Why not really live your life?
Are you just showing up for your life?
How about REALLY living it!?!
What if you had given everything instead of going through the motions?
Grip and embrace all the blessings God has offered you in life.
Your spouse (fiance, special, special person you’re dating)
And love them like you mean it!
Show Him your gratitude for each!
And do more than just go through the motions.
Posted by Christine Pechstein in Uncategorized on November 6, 2008
I have to admit it. I was driving about 25 miles per hour on my way to church this evening for two meetings and Surge. All of the sudden, I saw the lights behind me inching ever so close to my rear bumper. I wasn’t speeding. In fact, I’ve been driving for hmmm…almost 27 years and have never even had a speeding ticket. So, why was this impatient person riding my bumper? Well, I was so lost in prayer, that I failed to realize that the speed limit was 35mph., and I was slowing people down.
I was thinking about how much I enjoy our Wednesday evening Surge. It has become not just an evening of bible study, but it has evolved into a prayerful study. I am a person who prays a lot. And that is an understatement I guess. I pray while I’m waiting in line at the grocery store. I pray everytime an ambulance goes by. I pray for people who I see sitting in their cars. I really pray for the parents I see with screaming kiddos at Walmart. I pray for people I know, people I don’t know, and I pray for the people that I never see living across the world.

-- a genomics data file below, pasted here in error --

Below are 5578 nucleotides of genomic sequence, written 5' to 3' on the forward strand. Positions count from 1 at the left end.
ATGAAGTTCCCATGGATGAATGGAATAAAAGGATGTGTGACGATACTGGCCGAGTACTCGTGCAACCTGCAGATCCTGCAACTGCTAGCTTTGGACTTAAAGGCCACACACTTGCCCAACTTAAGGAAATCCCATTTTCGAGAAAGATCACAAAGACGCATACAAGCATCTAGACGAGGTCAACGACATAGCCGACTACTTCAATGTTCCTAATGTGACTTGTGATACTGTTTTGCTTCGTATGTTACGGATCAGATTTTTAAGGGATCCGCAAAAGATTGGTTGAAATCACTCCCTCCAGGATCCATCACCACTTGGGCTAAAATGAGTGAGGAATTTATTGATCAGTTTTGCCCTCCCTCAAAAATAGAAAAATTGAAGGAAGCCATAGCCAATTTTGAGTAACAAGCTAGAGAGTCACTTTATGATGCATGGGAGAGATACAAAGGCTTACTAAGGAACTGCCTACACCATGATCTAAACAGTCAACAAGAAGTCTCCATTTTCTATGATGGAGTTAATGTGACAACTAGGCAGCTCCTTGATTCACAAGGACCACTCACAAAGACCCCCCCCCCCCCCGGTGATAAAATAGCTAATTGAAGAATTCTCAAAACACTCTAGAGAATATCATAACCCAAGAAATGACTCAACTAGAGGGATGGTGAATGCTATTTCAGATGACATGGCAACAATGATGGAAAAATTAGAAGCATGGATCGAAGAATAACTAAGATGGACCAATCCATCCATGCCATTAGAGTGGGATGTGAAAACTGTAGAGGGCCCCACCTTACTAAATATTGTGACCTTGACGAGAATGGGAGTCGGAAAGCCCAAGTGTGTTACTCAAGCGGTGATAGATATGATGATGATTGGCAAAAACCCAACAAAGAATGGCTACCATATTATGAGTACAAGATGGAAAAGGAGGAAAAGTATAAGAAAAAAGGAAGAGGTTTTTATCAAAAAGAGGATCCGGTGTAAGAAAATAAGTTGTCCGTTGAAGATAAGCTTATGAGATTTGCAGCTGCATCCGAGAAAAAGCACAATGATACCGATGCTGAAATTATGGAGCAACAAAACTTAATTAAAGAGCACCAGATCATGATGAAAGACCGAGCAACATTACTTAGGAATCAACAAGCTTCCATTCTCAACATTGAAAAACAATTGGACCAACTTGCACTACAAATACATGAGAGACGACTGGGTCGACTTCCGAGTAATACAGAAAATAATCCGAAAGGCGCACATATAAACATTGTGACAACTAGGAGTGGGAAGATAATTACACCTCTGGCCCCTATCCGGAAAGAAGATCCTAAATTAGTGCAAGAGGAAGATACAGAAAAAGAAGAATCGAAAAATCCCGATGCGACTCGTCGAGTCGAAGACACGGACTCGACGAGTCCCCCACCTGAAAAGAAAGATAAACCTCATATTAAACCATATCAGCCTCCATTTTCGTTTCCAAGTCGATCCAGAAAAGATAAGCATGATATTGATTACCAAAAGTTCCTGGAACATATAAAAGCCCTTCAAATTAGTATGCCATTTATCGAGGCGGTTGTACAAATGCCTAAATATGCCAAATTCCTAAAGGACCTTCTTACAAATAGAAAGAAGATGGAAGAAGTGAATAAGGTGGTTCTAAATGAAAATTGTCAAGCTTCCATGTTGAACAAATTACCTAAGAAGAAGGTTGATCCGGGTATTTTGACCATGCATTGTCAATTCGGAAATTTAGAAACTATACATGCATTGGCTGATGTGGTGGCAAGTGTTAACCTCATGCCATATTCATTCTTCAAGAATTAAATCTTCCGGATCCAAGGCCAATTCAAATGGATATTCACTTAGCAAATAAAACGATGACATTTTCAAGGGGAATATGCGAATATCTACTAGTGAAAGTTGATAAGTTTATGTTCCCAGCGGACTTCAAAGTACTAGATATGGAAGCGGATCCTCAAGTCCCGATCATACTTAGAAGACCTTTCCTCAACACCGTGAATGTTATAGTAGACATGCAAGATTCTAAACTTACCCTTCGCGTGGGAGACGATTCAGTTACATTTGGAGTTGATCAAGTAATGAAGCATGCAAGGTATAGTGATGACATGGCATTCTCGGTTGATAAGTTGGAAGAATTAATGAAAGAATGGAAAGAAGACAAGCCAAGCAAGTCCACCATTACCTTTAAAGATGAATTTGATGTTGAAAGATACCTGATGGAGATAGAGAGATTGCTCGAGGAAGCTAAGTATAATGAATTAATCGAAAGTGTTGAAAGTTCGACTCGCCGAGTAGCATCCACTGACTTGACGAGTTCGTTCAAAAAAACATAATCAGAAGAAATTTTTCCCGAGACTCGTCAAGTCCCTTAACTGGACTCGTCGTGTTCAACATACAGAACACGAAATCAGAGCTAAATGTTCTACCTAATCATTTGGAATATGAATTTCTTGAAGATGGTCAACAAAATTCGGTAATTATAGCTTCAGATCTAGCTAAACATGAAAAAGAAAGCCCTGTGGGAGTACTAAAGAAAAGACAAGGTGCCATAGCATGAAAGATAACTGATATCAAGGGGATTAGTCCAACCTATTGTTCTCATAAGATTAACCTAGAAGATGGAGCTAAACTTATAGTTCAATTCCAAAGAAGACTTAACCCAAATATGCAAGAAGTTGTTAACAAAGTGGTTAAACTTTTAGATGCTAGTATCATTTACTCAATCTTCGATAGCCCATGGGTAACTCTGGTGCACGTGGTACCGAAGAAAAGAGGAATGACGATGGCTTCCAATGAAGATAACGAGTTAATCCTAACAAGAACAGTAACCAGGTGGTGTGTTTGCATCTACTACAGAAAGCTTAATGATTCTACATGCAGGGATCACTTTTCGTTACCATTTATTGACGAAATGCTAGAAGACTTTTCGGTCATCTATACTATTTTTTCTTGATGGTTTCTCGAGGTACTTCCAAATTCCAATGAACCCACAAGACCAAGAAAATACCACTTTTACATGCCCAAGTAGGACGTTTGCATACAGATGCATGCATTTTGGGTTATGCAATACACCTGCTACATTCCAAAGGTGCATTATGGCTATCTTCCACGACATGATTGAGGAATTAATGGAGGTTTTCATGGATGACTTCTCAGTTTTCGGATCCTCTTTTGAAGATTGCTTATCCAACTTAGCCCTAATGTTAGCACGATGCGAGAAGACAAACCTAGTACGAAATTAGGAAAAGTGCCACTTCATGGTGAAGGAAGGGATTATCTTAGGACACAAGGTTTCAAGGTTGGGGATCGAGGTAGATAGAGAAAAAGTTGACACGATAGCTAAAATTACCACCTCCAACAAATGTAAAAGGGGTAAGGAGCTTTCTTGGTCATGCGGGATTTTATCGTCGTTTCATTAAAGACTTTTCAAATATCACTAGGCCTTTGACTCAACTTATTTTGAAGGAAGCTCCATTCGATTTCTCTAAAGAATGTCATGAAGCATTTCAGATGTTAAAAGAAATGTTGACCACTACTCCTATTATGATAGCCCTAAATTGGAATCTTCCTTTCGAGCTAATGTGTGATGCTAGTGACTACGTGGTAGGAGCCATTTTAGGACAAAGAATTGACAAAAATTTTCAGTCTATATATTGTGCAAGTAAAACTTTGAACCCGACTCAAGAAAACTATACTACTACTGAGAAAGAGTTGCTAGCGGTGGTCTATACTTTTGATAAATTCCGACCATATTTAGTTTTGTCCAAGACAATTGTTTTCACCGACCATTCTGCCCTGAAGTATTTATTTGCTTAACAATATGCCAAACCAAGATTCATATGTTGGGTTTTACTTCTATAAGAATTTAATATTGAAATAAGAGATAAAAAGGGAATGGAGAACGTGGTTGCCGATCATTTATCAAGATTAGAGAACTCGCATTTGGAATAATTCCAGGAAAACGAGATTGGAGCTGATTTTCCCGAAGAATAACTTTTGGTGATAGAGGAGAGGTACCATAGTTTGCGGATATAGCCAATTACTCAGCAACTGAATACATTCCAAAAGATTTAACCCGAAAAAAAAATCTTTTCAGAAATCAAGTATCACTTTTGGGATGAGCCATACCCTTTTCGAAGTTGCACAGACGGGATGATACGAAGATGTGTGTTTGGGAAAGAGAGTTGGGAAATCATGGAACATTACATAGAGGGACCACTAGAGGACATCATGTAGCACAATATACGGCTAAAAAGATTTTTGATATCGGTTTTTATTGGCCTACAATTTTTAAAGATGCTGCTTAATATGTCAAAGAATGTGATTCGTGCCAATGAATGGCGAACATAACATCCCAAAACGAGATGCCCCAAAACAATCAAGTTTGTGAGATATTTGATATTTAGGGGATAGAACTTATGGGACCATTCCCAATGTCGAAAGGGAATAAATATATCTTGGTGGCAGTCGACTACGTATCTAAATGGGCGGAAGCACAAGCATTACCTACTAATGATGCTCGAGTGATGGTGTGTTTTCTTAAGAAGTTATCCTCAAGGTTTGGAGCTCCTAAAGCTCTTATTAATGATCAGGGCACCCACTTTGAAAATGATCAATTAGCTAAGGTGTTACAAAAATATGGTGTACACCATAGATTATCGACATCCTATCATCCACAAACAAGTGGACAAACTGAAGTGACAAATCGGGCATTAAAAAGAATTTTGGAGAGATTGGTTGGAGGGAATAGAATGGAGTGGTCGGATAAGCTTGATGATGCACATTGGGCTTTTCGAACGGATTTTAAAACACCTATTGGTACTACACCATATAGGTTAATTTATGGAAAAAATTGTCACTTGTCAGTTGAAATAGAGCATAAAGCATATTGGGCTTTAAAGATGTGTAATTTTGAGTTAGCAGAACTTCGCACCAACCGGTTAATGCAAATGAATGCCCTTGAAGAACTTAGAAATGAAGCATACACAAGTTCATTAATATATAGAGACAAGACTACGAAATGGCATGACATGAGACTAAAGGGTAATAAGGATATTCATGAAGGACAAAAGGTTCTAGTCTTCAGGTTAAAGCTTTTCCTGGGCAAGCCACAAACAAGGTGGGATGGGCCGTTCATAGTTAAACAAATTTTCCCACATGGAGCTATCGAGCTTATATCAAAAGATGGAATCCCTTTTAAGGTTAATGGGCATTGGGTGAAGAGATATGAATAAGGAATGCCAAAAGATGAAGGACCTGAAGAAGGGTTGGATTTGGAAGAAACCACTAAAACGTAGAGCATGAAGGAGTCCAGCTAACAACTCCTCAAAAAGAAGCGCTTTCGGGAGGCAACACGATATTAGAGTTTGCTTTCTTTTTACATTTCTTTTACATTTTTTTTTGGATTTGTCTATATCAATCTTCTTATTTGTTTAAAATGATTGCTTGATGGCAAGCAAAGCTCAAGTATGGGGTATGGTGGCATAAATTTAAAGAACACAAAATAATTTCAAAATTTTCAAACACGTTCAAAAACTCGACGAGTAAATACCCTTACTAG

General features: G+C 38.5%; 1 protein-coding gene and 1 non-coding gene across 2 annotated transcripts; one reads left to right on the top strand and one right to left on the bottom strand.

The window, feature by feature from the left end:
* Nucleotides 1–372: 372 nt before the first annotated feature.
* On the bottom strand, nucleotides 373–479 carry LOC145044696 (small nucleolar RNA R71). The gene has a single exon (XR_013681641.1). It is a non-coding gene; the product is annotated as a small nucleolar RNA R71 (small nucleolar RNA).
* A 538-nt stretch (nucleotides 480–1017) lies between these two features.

I find myself praying fairly consistently throughout the day. I pray before starting work, I pray as decisions need to be made, I pray for guidance, I pray for the right words, I pray for God’s direction, I pray for help, and I give thanks to God just out of the blue. I have this addiction to prayer. I just cannot go without praying. I know I can’t possibly make it through an entire day without it. Why? Because, if I do, I will rely upon me. I am so faulted as a human, that I will probably make the wrong decision or take the easy road. The only way I can survive and hope to take the path that God has created for me, is to communicate with Him, praise Him, and love Him. That only happens when I pray. And, I do pray a lot!
So, when I left for church tonight and got lost in prayer while driving, I was just poking along, irritating some driver behind me. I thought to myself, “What if I’d been pulled over for driving so slowly?” I wondered if I could’ve used the excuse of driving under the inluence. The influence of prayer. As I sit here writing this, the message has just hit me. When I am praying and actively communicating with God, I am slowing down. I am not rushing. I am not acting hastily. It’s slowing down, waiting, and acting as He guides me to.